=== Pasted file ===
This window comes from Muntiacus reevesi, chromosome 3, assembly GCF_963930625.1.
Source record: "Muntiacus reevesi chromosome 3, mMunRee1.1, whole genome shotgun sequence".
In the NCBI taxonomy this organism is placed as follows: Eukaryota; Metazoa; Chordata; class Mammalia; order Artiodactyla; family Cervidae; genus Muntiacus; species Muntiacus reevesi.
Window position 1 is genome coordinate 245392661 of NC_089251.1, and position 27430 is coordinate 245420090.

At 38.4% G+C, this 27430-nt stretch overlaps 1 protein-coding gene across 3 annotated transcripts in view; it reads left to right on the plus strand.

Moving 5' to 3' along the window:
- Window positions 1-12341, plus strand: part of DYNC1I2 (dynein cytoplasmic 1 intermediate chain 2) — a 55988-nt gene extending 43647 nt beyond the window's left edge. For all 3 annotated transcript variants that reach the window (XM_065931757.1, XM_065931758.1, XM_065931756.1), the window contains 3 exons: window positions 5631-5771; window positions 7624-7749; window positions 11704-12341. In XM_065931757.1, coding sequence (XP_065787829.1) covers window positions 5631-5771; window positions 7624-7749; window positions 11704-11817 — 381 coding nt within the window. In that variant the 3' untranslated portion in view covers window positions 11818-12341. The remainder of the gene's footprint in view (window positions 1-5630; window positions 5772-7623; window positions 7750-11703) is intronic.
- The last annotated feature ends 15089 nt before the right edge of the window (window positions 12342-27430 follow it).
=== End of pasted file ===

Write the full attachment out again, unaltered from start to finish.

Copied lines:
This window comes from Muntiacus reevesi, chromosome 3, assembly GCF_963930625.1.
Source record: "Muntiacus reevesi chromosome 3, mMunRee1.1, whole genome shotgun sequence".
In the NCBI taxonomy this organism is placed as follows: Eukaryota; Metazoa; Chordata; class Mammalia; order Artiodactyla; family Cervidae; genus Muntiacus; species Muntiacus reevesi.
Window position 1 is genome coordinate 245392661 of NC_089251.1, and position 27430 is coordinate 245420090.

At 38.4% G+C, this 27430-nt stretch overlaps 1 protein-coding gene across 3 annotated transcripts in view; it reads left to right on the plus strand.

Moving 5' to 3' along the window:
- Window positions 1-12341, plus strand: part of DYNC1I2 (dynein cytoplasmic 1 intermediate chain 2) — a 55988-nt gene extending 43647 nt beyond the window's left edge. For all 3 annotated transcript variants that reach the window (XM_065931757.1, XM_065931758.1, XM_065931756.1), the window contains 3 exons: window positions 5631-5771; window positions 7624-7749; window positions 11704-12341. In XM_065931757.1, coding sequence (XP_065787829.1) covers window positions 5631-5771; window positions 7624-7749; window positions 11704-11817 — 381 coding nt within the window. In that variant the 3' untranslated portion in view covers window positions 11818-12341. The remainder of the gene's footprint in view (window positions 1-5630; window positions 5772-7623; window positions 7750-11703) is intronic.
- The last annotated feature ends 15089 nt before the right edge of the window (window positions 12342-27430 follow it).